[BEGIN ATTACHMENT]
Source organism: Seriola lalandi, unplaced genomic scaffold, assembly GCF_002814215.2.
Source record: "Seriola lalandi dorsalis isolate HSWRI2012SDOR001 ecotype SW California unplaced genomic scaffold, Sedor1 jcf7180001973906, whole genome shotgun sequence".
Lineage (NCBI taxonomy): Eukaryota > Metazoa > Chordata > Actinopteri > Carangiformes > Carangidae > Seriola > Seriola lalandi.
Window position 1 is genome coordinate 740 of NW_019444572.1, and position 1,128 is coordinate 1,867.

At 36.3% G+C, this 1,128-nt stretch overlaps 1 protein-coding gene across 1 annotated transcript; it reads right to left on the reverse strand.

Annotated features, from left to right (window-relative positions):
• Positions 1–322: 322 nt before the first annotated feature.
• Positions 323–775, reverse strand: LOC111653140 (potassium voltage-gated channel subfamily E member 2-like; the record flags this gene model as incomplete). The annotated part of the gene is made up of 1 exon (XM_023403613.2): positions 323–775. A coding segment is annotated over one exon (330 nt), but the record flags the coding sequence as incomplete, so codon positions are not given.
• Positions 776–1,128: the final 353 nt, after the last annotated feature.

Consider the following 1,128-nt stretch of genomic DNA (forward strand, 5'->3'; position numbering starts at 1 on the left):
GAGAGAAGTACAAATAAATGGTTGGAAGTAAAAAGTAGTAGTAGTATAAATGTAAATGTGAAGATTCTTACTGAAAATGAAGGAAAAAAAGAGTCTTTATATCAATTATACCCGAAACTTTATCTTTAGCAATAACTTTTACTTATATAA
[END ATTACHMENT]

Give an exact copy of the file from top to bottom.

Source organism: Seriola lalandi, unplaced genomic scaffold, assembly GCF_002814215.2.
Source record: "Seriola lalandi dorsalis isolate HSWRI2012SDOR001 ecotype SW California unplaced genomic scaffold, Sedor1 jcf7180001973906, whole genome shotgun sequence".
Lineage (NCBI taxonomy): Eukaryota > Metazoa > Chordata > Actinopteri > Carangiformes > Carangidae > Seriola > Seriola lalandi.
Window position 1 is genome coordinate 740 of NW_019444572.1, and position 1,128 is coordinate 1,867.

At 36.3% G+C, this 1,128-nt stretch overlaps 1 protein-coding gene across 1 annotated transcript; it reads right to left on the reverse strand.

Annotated features, from left to right (window-relative positions):
• Positions 1–322: 322 nt before the first annotated feature.
• Positions 323–775, reverse strand: LOC111653140 (potassium voltage-gated channel subfamily E member 2-like; the record flags this gene model as incomplete). The annotated part of the gene is made up of 1 exon (XM_023403613.2): positions 323–775. A coding segment is annotated over one exon (330 nt), but the record flags the coding sequence as incomplete, so codon positions are not given.
• Positions 776–1,128: the final 353 nt, after the last annotated feature.

Consider the following 1,128-nt stretch of genomic DNA (forward strand, 5'->3'; position numbering starts at 1 on the left):
GAGAGAAGTACAAATAAATGGTTGGAAGTAAAAAGTAGTAGTAGTATAAATGTAAATGTGAAGATTCTTACTGAAAATGAAGGAAAAAAAGAGTCTTTATATCAATTATACCCGAAACTTTATCTTTAGCAATAACTTTTACTTATATAA